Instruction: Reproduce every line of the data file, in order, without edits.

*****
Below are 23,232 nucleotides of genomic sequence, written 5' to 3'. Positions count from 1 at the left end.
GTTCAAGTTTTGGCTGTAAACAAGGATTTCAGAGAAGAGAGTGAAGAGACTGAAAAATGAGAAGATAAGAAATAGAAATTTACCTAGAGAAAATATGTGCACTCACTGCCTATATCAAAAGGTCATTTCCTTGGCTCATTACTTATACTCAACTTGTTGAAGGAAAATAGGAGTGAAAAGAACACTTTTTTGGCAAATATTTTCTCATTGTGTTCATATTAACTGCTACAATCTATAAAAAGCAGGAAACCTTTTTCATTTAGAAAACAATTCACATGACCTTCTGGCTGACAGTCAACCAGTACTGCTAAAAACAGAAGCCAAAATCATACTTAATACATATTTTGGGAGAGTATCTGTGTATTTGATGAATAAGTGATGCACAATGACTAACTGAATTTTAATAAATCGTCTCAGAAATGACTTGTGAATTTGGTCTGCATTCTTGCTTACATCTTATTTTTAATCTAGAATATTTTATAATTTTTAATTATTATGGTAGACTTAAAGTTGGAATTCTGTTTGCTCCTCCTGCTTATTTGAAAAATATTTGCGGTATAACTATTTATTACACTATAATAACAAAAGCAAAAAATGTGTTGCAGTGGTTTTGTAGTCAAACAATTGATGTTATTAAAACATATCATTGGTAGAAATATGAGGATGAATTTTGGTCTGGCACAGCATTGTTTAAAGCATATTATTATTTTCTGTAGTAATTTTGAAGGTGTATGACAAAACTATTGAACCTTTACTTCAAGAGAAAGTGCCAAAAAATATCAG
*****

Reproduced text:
Below are 23,232 nucleotides of genomic sequence, written 5' to 3'. Positions count from 1 at the left end.
GTTCAAGTTTTGGCTGTAAACAAGGATTTCAGAGAAGAGAGTGAAGAGACTGAAAAATGAGAAGATAAGAAATAGAAATTTACCTAGAGAAAATATGTGCACTCACTGCCTATATCAAAAGGTCATTTCCTTGGCTCATTACTTATACTCAACTTGTTGAAGGAAAATAGGAGTGAAAAGAACACTTTTTTGGCAAATATTTTCTCATTGTGTTCATATTAACTGCTACAATCTATAAAAAGCAGGAAACCTTTTTCATTTAGAAAACAATTCACATGACCTTCTGGCTGACAGTCAACCAGTACTGCTAAAAACAGAAGCCAAAATCATACTTAATACATATTTTGGGAGAGTATCTGTGTATTTGATGAATAAGTGATGCACAATGACTAACTGAATTTTAATAAATCGTCTCAGAAATGACTTGTGAATTTGGTCTGCATTCTTGCTTACATCTTATTTTTAATCTAGAATATTTTATAATTTTTAATTATTATGGTAGACTTAAAGTTGGAATTCTGTTTGCTCCTCCTGCTTATTTGAAAAATATTTGCGGTATAACTATTTATTACACTATAATAACAAAAGCAAAAAATGTGTTGCAGTGGTTTTGTAGTCAAACAATTGATGTTATTAAAACATATCATTGGTAGAAATATGAGGATGAATTTTGGTCTGGCACAGCATTGTTTAAAGCATATTATTATTTTCTGTAGTAATTTTGAAGGTGTATGACAAAACTATTGAACCTTTACTTCAAGAGAAAGTGCCAAAAAATATCAG